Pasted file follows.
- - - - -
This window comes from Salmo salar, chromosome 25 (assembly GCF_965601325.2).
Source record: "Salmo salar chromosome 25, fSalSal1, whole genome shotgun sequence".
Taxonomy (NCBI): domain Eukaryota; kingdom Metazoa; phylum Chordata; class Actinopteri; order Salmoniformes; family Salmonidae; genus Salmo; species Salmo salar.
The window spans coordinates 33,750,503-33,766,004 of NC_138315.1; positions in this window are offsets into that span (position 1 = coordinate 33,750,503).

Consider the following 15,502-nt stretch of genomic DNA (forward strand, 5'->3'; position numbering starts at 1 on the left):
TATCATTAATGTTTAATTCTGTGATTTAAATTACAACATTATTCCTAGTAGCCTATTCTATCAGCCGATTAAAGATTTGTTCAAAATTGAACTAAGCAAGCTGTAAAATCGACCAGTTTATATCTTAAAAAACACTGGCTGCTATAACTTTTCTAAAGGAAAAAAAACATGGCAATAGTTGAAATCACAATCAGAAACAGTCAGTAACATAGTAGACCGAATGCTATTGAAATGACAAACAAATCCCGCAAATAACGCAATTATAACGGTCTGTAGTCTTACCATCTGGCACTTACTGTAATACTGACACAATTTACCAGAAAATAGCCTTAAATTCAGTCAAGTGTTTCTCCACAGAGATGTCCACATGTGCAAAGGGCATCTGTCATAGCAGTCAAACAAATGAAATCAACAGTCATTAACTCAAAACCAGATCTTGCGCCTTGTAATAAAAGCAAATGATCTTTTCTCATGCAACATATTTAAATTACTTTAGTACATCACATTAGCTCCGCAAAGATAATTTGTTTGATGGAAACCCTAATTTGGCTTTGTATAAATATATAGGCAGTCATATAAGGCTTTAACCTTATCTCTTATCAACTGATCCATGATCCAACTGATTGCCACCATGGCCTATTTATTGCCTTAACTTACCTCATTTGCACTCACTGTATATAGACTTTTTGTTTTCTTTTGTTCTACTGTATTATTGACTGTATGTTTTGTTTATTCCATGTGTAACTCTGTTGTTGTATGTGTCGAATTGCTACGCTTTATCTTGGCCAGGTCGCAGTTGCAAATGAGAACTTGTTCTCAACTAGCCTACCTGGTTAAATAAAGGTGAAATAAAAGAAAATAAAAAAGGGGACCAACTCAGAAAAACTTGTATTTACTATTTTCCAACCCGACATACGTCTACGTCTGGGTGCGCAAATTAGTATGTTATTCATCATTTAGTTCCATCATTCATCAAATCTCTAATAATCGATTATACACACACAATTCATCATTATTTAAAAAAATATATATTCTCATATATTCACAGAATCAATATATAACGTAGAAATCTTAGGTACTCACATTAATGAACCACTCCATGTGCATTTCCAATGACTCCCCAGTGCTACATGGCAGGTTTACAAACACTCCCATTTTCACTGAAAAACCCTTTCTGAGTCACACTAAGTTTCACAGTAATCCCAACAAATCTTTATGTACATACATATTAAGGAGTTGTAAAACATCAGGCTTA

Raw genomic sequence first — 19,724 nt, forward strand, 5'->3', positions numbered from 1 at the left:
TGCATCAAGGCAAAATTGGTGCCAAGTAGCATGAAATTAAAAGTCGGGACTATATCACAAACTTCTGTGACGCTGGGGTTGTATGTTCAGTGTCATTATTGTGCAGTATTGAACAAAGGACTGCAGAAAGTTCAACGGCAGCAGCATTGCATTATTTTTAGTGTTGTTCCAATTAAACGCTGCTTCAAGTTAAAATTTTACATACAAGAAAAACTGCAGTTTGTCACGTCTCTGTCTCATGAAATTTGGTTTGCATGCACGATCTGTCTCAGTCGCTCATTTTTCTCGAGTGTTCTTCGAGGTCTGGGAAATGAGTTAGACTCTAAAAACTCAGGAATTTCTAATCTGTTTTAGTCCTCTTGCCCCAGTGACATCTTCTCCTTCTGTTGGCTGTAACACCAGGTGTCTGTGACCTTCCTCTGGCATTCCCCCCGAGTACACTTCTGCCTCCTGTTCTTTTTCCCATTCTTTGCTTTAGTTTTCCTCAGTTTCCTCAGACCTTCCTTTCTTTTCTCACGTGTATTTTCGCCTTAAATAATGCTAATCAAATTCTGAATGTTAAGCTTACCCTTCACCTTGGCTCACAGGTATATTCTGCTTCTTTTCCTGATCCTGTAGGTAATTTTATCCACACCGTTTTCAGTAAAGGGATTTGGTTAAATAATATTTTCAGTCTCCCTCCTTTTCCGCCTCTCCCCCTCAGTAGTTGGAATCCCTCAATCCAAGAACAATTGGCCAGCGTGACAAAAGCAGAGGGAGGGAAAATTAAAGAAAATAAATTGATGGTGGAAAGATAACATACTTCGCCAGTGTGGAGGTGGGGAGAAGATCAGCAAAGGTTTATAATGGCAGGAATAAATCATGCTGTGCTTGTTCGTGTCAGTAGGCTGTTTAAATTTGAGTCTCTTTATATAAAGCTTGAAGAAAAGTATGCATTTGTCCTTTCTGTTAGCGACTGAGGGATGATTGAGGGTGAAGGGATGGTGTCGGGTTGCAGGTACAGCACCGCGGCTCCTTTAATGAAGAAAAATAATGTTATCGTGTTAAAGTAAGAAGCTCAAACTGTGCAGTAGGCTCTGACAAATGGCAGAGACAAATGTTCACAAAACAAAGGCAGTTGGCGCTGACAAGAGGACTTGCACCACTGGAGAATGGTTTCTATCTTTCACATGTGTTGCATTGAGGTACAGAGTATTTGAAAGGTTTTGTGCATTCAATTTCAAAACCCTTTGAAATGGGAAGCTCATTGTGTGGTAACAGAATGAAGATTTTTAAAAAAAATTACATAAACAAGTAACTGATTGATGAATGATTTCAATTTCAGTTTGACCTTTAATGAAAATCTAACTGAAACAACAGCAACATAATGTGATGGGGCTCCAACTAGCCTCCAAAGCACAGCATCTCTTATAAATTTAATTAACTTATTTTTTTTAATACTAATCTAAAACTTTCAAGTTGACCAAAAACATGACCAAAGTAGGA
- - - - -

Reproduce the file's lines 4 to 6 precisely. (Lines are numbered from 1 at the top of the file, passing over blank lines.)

The window spans coordinates 33,750,503-33,766,004 of NC_138315.1; positions in this window are offsets into that span (position 1 = coordinate 33,750,503).

Consider the following 15,502-nt stretch of genomic DNA (forward strand, 5'->3'; position numbering starts at 1 on the left):
TATCATTAATGTTTAATTCTGTGATTTAAATTACAACATTATTCCTAGTAGCCTATTCTATCAGCCGATTAAAGATTTGTTCAAAATTGAACTAAGCAAGCTGTAAAATCGACCAGTTTATATCTTAAAAAACACTGGCTGCTATAACTTTTCTAAAGGAAAAAAAACATGGCAATAGTTGAAATCACAATCAGAAACAGTCAGTAACATAGTAGACCGAATGCTATTGAAATGACAAACAAATCCCGCAAATAACGCAATTATAACGGTCTGTAGTCTTACCATCTGGCACTTACTGTAATACTGACACAATTTACCAGAAAATAGCCTTAAATTCAGTCAAGTGTTTCTCCACAGAGATGTCCACATGTGCAAAGGGCATCTGTCATAGCAGTCAAACAAATGAAATCAACAGTCATTAACTCAAAACCAGATCTTGCGCCTTGTAATAAAAGCAAATGATCTTTTCTCATGCAACATATTTAAATTACTTTAGTACATCACATTAGCTCCGCAAAGATAATTTGTTTGATGGAAACCCTAATTTGGCTTTGTATAAATATATAGGCAGTCATATAAGGCTTTAACCTTATCTCTTATCAACTGATCCATGATCCAACTGATTGCCACCATGGCCTATTTATTGCCTTAACTTACCTCATTTGCACTCACTGTATATAGACTTTTTGTTTTCTTTTGTTCTACTGTATTATTGACTGTATGTTTTGTTTATTCCATGTGTAACTCTGTTGTTGTATGTGTCGAATTGCTACGCTTTATCTTGGCCAGGTCGCAGTTGCAAATGAGAACTTGTTCTCAACTAGCCTACCTGGTTAAATAAAGGTGAAATAAAAGAAAATAAAAAAGGGGACCAACTCAGAAAAACTTGTATTTACTATTTTCCAACCCGACATACGTCTACGTCTGGGTGCGCAAATTAGTATGTTATTCATCATTTAGTTCCATCATTCATCAAATCTCTAATAATCGATTATACACACACAATTCATCATTATTTAAAAAAATATATATTCTCATATATTCACAGAATCAATATATAACGTAGAAATCTTAGGTACTCACATTAATGAACCACTCCATGTGCATTTCCAATGACTCCCCAGTGCTACATGGCAGGTTTACAAACACTCCCATTTTCACTGAAAAACCCTTTCTGAGTCACACTAAGTTTCACAGTAATCCCAACAAATCTTTATGTACATACATATTAAGGAGTTGTAAAACATCAGGCTTA